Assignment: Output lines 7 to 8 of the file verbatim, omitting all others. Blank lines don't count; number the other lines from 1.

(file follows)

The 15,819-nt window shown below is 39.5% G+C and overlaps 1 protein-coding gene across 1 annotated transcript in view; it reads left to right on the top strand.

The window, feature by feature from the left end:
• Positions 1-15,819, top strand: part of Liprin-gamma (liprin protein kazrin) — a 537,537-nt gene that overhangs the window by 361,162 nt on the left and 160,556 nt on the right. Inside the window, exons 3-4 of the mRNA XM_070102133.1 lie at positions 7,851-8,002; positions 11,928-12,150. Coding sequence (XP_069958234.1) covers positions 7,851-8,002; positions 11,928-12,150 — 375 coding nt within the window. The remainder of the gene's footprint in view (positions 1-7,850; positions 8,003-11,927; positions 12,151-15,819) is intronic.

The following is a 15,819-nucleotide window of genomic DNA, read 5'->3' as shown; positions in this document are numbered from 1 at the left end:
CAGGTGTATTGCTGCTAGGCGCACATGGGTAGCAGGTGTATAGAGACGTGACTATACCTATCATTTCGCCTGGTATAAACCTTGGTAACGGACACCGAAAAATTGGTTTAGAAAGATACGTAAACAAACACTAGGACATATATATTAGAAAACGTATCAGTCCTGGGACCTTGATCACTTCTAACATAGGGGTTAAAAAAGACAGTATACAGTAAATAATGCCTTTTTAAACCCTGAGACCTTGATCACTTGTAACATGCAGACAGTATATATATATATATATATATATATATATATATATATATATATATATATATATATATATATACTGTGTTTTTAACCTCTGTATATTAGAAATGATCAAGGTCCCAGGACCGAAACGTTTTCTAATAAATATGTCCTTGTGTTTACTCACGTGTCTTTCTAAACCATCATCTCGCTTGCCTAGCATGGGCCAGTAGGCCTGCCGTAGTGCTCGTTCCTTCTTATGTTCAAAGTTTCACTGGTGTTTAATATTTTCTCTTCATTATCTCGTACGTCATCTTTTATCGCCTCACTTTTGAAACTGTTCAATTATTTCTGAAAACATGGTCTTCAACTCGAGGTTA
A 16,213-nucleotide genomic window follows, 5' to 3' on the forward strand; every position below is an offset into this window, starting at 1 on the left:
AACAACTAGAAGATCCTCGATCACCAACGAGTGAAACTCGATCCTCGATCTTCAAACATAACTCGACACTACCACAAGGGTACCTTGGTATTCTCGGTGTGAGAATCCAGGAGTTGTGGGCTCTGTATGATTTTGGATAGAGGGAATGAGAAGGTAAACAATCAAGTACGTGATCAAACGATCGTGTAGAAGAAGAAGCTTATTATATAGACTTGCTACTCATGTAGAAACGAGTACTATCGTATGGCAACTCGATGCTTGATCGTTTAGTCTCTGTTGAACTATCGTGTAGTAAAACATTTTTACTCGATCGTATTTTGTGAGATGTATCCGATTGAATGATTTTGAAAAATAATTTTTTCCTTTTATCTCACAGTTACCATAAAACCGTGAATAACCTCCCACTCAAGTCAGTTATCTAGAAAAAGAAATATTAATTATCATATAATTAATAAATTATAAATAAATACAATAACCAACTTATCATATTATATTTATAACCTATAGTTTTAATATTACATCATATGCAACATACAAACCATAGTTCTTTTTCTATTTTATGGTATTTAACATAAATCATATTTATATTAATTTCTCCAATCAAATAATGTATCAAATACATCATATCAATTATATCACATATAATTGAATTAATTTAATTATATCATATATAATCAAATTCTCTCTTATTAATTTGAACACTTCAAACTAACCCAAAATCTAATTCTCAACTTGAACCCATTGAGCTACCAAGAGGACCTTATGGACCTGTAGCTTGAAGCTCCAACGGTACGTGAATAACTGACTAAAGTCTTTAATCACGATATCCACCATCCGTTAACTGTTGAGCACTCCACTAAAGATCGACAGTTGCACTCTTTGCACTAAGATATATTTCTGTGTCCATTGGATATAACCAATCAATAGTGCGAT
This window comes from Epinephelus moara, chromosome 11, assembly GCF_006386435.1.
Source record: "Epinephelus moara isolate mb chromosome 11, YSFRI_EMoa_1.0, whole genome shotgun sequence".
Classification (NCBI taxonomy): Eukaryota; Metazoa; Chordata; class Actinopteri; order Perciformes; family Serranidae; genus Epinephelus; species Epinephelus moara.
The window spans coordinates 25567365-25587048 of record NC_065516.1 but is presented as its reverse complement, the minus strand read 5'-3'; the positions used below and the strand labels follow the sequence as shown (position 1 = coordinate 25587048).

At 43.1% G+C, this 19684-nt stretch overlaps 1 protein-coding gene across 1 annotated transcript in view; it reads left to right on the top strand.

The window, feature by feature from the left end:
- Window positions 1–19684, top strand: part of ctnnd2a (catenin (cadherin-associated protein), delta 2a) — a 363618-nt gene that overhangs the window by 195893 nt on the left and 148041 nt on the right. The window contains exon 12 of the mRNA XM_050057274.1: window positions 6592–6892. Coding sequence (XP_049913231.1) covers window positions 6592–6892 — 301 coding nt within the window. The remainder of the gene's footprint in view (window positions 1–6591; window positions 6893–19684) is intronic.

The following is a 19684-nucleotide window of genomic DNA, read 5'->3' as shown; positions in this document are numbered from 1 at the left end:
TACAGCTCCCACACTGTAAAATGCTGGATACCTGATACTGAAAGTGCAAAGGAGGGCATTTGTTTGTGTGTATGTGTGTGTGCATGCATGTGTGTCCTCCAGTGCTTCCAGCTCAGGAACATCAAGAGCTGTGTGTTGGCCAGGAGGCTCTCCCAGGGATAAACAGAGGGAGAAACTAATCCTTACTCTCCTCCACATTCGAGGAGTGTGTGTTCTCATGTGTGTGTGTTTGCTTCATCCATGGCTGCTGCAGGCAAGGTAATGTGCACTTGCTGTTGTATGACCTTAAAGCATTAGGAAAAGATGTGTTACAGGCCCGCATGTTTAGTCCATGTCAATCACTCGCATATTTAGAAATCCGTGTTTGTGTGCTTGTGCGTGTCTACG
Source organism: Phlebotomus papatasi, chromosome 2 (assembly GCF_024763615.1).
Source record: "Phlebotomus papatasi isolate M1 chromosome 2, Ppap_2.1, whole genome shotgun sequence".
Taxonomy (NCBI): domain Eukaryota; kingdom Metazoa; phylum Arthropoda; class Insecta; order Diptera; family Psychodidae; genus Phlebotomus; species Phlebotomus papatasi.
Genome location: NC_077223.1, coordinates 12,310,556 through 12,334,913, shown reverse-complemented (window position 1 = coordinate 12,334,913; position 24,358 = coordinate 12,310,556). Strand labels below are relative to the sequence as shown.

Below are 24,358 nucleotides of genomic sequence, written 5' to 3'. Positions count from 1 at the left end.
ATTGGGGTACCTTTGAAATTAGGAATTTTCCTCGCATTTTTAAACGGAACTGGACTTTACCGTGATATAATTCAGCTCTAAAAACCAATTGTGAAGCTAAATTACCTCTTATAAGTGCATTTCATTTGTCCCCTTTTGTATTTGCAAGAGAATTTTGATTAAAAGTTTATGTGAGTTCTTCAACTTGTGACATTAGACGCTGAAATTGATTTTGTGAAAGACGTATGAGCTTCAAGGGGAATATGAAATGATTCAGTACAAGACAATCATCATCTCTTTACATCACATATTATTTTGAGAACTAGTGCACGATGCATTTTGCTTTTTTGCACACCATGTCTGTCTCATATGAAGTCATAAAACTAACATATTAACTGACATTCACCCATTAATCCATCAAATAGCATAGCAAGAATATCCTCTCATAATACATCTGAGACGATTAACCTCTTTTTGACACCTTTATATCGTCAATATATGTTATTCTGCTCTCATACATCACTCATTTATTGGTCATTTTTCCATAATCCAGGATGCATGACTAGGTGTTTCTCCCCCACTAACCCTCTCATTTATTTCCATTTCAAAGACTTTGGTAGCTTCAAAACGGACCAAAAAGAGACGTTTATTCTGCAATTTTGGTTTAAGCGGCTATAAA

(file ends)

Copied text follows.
AACAACTAGAAGATCCTCGATCACCAACGAGTGAAACTCGATCCTCGATCTTCAAACATAACTCGACACTACCACAAGGGTACCTTGGTATTCTCGGTGTGAGAATCCAGGAGTTGTGGGCTCTGTATGATTTTGGATAGAGGGAATGAGAAGGTAAACAATCAAGTACGTGATCAAACGATCGTGTAGAAGAAGAAGCTTATTATATAGACTTGCTACTCATGTAGAAACGAGTACTATCGTATGGCAACTCGATGCTTGATCGTTTAGTCTCTGTTGAACTATCGTGTAGTAAAACATTTTTACTCGATCGTATTTTGTGAGATGTATCCGATTGAATGATTTTGAAAAATAATTTTTTCCTTTTATCTCACAGTTACCATAAAACCGTGAATAACCTCCCACTCAAGTCAGTTATCTAGAAAAAGAAATATTAATTATCATATAATTAATAAATTATAAATAAATACAATAACCAACTTATCATATTATATTTATAACCTATAGTTTTAATATTACATCATATGCAACATACAAACCATAGTTCTTTTTCTATTTTATGGTATTTAACATAAATCATATTTATATTAATTTCTCCAATCAAATAATGTATCAAATACATCATATCAATTATATCACATATAATTGAATTAATTTAATTATATCATATATAATCAAATTCTCTCTTATTAATTTGAACACTTCAAACTAACCCAAAATCTAATTCTCAACTTGAACCCATTGAGCTACCAAGAGGACCTTATGGACCTGTAGCTTGAAGCTCCAACGGTACGTGAATAACTGACTAAAGTCTTTAATCACGATATCCACCATCCGTTAACTGTTGAGCACTCCACTAAAGATCGACAGTTGCACTCTTTGCACTAAGATATATTTCTGTGTCCATTGGATATAACCAATCAATAGTGCGAT
This window comes from Epinephelus moara, chromosome 11, assembly GCF_006386435.1.